Depending on who consults you, you may be advised to start your GDPR compliance in any number of areas. Data mapping is a fairly common (and good) recommendation, because it helps an organisation understand exactly what personal data comes into the business, where (and how) it moves internally, where it is sent and when it leaves. In this guide, we discuss data mapping and its role in GDPR compliance.

It might surprise you to learn that very few organisations know exactly what personal data they collect and store as part of their core business activities. Usually through ignorance, some organisations operate for years collecting personal information they have absolutely no purpose for. Under the General Data Protection Regulation (GDPR), this is illegal, and so knowing what data you’re collecting is very important.

Although data mapping is not mandatory under the GDPR, it is an excellent way of gaining a true understanding of what personal data the organisation handles.

What is data mapping?

This is the process of discovering and classifying data. In doing this, an organisation can protect and manage data in a systematic way. Within the same process, you are also able to identify the legal basis of processing and apply retention periods to specific sets of data.

How does that relate to GDPR?

The GDPR requires your organisation to be able to demonstrate compliance in the management of personal data. To do this, your organisation must apply a taxonomy to identify what data is personal and what data is sensitive. Data mapping identifies what data is collected, so will help you apply such a taxonomy.

In what other ways is data mapping helpful?

Many organisations use data in the same way, again and again, repeatedly, which creates duplication in the business. By learning what processes you have and where, your business can improve the efficiency of its processing operations.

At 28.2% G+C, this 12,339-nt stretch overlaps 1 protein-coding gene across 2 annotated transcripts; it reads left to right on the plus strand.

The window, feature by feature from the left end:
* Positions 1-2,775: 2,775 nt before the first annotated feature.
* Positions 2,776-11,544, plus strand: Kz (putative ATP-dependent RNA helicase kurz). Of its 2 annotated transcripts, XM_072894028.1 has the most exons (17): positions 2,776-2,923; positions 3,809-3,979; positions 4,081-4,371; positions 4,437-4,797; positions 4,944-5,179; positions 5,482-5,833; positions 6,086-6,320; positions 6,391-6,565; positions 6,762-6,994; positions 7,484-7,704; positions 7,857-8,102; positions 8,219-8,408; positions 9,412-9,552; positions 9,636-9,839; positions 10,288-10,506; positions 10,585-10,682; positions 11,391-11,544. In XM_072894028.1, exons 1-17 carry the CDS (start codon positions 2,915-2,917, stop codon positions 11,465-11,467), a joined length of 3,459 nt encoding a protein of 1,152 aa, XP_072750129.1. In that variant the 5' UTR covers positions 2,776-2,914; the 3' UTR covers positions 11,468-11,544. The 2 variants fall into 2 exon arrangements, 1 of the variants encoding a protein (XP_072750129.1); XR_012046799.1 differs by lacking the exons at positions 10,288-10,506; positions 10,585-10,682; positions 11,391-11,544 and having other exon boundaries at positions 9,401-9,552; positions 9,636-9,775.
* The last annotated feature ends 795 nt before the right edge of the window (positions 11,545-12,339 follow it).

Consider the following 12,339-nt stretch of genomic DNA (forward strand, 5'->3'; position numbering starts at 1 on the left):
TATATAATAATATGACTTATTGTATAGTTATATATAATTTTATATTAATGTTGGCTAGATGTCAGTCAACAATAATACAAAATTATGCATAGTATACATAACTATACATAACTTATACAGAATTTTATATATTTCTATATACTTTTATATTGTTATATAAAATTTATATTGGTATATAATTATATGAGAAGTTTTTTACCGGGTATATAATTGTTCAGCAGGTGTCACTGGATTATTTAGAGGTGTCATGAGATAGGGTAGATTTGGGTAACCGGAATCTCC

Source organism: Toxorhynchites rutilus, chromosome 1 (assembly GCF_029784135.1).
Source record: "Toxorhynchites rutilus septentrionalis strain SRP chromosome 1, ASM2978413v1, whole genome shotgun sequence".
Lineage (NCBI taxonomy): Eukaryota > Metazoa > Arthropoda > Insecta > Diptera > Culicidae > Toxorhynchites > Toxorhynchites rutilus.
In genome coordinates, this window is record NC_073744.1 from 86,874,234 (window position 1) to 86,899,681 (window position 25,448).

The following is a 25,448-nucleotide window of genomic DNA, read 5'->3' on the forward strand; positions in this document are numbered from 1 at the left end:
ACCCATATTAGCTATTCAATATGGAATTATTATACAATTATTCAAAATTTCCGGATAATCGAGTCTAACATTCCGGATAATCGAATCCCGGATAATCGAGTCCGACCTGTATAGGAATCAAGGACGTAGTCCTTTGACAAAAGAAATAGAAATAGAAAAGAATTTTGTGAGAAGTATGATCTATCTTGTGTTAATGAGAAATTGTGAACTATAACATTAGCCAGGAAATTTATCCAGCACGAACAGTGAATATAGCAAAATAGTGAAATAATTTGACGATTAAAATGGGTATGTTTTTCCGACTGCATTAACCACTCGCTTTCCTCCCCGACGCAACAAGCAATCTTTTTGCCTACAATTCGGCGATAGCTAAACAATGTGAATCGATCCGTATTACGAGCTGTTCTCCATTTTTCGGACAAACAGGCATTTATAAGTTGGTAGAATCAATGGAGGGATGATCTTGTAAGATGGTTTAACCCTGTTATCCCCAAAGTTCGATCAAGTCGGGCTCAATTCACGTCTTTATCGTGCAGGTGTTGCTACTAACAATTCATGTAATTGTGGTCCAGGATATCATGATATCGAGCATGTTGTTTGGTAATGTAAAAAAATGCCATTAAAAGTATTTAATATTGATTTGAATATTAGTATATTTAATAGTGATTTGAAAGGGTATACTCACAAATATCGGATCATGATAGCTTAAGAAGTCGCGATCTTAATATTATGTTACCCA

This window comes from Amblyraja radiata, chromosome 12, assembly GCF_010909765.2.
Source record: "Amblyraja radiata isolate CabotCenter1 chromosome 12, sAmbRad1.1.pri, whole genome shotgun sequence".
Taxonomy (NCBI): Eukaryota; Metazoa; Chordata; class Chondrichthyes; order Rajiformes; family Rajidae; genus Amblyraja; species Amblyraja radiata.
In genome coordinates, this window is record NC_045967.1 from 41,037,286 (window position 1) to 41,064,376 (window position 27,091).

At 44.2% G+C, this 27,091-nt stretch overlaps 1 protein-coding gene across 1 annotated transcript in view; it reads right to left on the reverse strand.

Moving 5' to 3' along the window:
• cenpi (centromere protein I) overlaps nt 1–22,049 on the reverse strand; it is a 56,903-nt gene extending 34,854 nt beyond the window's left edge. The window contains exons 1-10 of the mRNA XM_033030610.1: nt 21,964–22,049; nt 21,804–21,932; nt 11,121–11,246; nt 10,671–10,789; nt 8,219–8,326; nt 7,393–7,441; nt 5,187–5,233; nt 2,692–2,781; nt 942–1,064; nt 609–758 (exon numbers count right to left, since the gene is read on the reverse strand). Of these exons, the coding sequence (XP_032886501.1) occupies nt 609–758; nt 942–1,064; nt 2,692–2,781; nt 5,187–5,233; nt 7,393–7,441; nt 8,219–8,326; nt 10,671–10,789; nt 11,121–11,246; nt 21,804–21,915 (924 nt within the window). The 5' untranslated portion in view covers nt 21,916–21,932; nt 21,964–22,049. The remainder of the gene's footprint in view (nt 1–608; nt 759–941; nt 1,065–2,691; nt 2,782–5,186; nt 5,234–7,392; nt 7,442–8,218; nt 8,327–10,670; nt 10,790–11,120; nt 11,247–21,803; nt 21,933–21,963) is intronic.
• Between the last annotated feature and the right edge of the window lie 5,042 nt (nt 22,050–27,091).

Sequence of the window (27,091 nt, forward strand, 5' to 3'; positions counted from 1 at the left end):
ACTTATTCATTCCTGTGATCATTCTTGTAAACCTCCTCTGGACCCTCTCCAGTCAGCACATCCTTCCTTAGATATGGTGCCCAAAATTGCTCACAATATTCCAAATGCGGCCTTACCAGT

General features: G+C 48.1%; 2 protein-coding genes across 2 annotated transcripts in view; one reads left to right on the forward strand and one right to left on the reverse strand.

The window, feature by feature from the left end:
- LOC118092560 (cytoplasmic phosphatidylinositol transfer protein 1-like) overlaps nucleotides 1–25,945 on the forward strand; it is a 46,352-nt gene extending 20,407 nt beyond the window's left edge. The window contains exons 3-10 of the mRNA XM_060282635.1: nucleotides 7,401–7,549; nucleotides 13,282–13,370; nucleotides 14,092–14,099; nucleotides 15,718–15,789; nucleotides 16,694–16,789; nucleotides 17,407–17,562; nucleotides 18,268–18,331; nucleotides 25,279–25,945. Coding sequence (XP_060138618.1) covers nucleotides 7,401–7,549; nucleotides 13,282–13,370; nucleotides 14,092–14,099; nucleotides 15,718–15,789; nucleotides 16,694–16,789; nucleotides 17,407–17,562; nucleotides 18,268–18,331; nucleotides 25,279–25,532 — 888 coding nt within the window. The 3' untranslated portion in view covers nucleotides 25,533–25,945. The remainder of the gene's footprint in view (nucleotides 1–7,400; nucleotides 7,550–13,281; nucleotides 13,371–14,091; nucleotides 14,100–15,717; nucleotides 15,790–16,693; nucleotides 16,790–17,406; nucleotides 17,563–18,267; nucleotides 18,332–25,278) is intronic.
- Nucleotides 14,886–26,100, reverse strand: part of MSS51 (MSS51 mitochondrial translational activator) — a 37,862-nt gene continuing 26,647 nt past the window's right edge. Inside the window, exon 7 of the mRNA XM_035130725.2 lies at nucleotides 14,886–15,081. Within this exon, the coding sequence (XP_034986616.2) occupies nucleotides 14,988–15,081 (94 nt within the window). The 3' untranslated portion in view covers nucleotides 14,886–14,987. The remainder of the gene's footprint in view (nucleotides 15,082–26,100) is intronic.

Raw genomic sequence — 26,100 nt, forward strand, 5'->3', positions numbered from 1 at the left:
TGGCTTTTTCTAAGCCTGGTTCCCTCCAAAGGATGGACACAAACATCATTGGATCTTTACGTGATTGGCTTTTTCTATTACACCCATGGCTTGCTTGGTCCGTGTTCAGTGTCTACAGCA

Data mapping offers clarity by revealing exactly what data gets collected, used and stored, allowing it to be categorised and managed. This process of “data discovery” as it is sometimes called is essential to comply with the GDPR because organisations are obligated to have a handle of the data they collect and process.

Why should I use data mapping in my GDPR strategy?

Article 30 of the GDPR (Records of processing activities) states that organisations must “maintain a record of processing activities under [their] responsibility” and, “That [the] record shall contain all of the following information:

a) the name and contact details of the controller and, where applicable, the joint controller, the controller’s representative and the data protection officer;

b) the purposes of the processing;

c) a description of the categories of data subjects and of the categories of personal data;

d) the categories of recipients to whom the personal data have been or will be disclosed including recipients in third countries or international organisations;

e) where applicable, transfers of personal data to a third country or an international organisation, including the identification of that third country or international organisation

f) where possible, the envisaged time limits for erasure of the different categories of data;